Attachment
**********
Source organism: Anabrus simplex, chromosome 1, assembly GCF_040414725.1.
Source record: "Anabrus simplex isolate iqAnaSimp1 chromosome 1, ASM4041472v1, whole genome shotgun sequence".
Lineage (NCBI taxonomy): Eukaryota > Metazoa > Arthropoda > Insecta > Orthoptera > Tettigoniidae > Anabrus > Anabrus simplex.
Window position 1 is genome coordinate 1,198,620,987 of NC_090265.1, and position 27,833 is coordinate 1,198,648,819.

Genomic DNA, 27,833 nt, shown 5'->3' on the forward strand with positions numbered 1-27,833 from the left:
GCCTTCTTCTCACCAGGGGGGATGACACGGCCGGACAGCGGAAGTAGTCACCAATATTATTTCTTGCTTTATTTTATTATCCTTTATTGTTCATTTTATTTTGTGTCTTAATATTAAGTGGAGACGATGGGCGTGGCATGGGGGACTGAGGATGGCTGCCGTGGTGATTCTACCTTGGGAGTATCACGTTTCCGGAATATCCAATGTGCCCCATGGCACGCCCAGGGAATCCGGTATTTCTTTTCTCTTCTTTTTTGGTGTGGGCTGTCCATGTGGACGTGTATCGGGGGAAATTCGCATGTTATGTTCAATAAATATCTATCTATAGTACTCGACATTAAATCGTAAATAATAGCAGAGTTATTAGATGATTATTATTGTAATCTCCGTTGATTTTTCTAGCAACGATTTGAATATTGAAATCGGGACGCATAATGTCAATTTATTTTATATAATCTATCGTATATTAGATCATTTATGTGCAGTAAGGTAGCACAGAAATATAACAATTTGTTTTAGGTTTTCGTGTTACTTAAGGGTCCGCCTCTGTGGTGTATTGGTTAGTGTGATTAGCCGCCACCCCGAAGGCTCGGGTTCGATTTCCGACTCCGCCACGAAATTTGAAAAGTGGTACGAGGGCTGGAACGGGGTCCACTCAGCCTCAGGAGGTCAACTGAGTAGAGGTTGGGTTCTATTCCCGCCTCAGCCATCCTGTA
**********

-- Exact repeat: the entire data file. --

Source organism: Anabrus simplex, chromosome 1, assembly GCF_040414725.1.
Source record: "Anabrus simplex isolate iqAnaSimp1 chromosome 1, ASM4041472v1, whole genome shotgun sequence".
Lineage (NCBI taxonomy): Eukaryota > Metazoa > Arthropoda > Insecta > Orthoptera > Tettigoniidae > Anabrus > Anabrus simplex.
Window position 1 is genome coordinate 1,198,620,987 of NC_090265.1, and position 27,833 is coordinate 1,198,648,819.

Genomic DNA, 27,833 nt, shown 5'->3' on the forward strand with positions numbered 1-27,833 from the left:
GCCTTCTTCTCACCAGGGGGGATGACACGGCCGGACAGCGGAAGTAGTCACCAATATTATTTCTTGCTTTATTTTATTATCCTTTATTGTTCATTTTATTTTGTGTCTTAATATTAAGTGGAGACGATGGGCGTGGCATGGGGGACTGAGGATGGCTGCCGTGGTGATTCTACCTTGGGAGTATCACGTTTCCGGAATATCCAATGTGCCCCATGGCACGCCCAGGGAATCCGGTATTTCTTTTCTCTTCTTTTTTGGTGTGGGCTGTCCATGTGGACGTGTATCGGGGGAAATTCGCATGTTATGTTCAATAAATATCTATCTATAGTACTCGACATTAAATCGTAAATAATAGCAGAGTTATTAGATGATTATTATTGTAATCTCCGTTGATTTTTCTAGCAACGATTTGAATATTGAAATCGGGACGCATAATGTCAATTTATTTTATATAATCTATCGTATATTAGATCATTTATGTGCAGTAAGGTAGCACAGAAATATAACAATTTGTTTTAGGTTTTCGTGTTACTTAAGGGTCCGCCTCTGTGGTGTATTGGTTAGTGTGATTAGCCGCCACCCCGAAGGCTCGGGTTCGATTTCCGACTCCGCCACGAAATTTGAAAAGTGGTACGAGGGCTGGAACGGGGTCCACTCAGCCTCAGGAGGTCAACTGAGTAGAGGTTGGGTTCTATTCCCGCCTCAGCCATCCTGTA